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For Isolationists, A Kodak Moment


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FOR ISOLATIONISTS, A KODAK MOMENT

The backlash against globalization that is gaining momentum in the U.S. can only be helped by the World Trade Organization's ruling in favor of Fuji Photo against Eastman Kodak. To isolationists in Congress, the WTO ruling shows that globalization and global organizations are harmful to America's health. It justifies their defeat of fast track and their vote against more money for the International Monetary Fund.

Too bad the Kodak case doesn't merit their fulminations. The truth is that even U.S. government officials believe that Kodak had a weak case. Out of 14 previous trade disputes before the WTO, the U.S. has won 7 and settled the rest to its satisfaction. Of the two specific disputes with Japan, the WTO decided in favor of Washington. To date, the U.S. has brought more quarrels before the WTO than any other country and has won more of them than anyone else.

But who's listening to the facts these days? The Asian model of authoritarian capitalism is in full retreat. The American model of market democracy is proving superior. Yet American populists on the left and the right prefer to act as victims rather than victors. To them, globalization has only meant weak job growth and stagnant wages. While this may have been true in the past, it certainly isn't happening today. In fact, with the U.S. more dependent on trade than ever, real wages are surging and unemployment is at a 24-year low.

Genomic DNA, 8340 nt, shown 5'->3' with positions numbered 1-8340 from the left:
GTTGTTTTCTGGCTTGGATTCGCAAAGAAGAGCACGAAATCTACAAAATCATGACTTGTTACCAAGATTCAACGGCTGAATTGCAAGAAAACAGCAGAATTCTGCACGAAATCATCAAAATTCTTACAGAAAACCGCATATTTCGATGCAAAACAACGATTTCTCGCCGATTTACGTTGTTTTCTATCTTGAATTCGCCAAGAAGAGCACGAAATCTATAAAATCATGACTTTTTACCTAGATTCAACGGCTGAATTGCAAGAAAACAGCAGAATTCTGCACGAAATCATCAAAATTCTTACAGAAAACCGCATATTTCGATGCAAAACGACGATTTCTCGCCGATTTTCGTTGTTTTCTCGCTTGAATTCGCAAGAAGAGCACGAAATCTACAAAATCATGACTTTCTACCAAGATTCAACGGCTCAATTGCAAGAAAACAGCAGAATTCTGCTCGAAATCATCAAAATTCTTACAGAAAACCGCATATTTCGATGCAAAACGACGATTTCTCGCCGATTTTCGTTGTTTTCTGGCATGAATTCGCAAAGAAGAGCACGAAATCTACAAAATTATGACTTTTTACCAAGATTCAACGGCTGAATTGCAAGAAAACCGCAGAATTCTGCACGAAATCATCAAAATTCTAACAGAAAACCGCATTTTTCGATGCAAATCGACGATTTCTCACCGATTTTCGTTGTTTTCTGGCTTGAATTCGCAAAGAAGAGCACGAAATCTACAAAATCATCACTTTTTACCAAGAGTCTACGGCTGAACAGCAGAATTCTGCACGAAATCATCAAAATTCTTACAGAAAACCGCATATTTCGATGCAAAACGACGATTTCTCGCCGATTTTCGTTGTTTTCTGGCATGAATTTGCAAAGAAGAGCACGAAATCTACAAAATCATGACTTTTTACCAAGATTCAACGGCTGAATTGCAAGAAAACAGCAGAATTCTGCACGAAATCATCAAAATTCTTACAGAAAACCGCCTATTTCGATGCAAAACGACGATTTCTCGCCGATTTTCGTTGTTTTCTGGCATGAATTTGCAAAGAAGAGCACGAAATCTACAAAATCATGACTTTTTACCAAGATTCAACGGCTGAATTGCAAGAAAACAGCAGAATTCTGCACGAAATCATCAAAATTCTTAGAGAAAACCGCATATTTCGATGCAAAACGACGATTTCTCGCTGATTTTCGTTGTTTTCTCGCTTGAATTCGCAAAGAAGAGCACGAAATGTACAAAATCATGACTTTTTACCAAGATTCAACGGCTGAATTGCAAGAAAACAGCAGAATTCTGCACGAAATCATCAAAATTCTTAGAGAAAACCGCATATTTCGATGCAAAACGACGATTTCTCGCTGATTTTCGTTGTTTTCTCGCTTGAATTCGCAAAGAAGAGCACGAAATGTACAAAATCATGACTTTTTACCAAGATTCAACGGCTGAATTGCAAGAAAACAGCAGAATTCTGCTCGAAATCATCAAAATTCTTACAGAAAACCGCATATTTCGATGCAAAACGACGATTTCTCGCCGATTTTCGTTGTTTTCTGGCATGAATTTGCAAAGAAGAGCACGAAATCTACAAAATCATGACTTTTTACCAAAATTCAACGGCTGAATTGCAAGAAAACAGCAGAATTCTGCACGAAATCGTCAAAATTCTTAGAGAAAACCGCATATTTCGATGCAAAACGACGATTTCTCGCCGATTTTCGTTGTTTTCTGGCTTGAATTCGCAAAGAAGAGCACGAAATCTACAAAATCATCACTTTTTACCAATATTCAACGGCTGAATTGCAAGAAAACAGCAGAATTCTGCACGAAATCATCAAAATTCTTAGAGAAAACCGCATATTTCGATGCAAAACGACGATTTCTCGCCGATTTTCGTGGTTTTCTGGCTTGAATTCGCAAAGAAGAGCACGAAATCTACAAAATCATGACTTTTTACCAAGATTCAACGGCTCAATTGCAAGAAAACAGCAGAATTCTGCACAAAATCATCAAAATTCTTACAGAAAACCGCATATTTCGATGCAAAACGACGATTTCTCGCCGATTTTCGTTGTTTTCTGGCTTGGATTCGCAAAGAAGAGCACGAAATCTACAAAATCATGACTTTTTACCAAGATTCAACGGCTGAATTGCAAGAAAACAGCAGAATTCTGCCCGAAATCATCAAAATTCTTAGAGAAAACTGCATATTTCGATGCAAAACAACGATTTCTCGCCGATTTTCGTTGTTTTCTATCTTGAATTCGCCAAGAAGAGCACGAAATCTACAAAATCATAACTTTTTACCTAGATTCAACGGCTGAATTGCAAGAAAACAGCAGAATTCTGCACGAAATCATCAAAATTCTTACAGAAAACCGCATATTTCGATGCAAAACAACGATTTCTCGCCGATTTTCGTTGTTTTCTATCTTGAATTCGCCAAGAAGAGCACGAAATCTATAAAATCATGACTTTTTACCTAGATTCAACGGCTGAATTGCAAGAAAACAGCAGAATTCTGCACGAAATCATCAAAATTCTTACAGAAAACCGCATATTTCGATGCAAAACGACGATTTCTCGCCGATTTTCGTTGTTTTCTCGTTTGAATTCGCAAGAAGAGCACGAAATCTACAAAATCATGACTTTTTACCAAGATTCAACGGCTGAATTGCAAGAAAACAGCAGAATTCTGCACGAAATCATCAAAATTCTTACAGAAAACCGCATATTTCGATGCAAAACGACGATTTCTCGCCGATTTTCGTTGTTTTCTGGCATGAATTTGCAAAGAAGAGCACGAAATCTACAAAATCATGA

Japanese protectionists are, if anything, even more tone-deaf than their U.S. counterparts. They see Fuji's victory as proof that they don't have to abandon traditional mercantilism. Already, members of the ruling Liberal Democratic Party are backtracking on its pledge to deregulate the financial industry. After seven years of stagnation and bad bank loans, Tokyo was expected to let market forces cull out losers. Now, LDP legislators are proposing a $77 billion bailout of the banks, the opposite of the market purge they promised.

Japan should be cutting taxes on consumers and deregulating its industries to get the economy growing again. The alternative is many more years of little growth. America, for its part, should build on the success of market capitalism. This is not the time for Americans to be acting as victims. Nor is it the time to be sounding a retreat from free trade.


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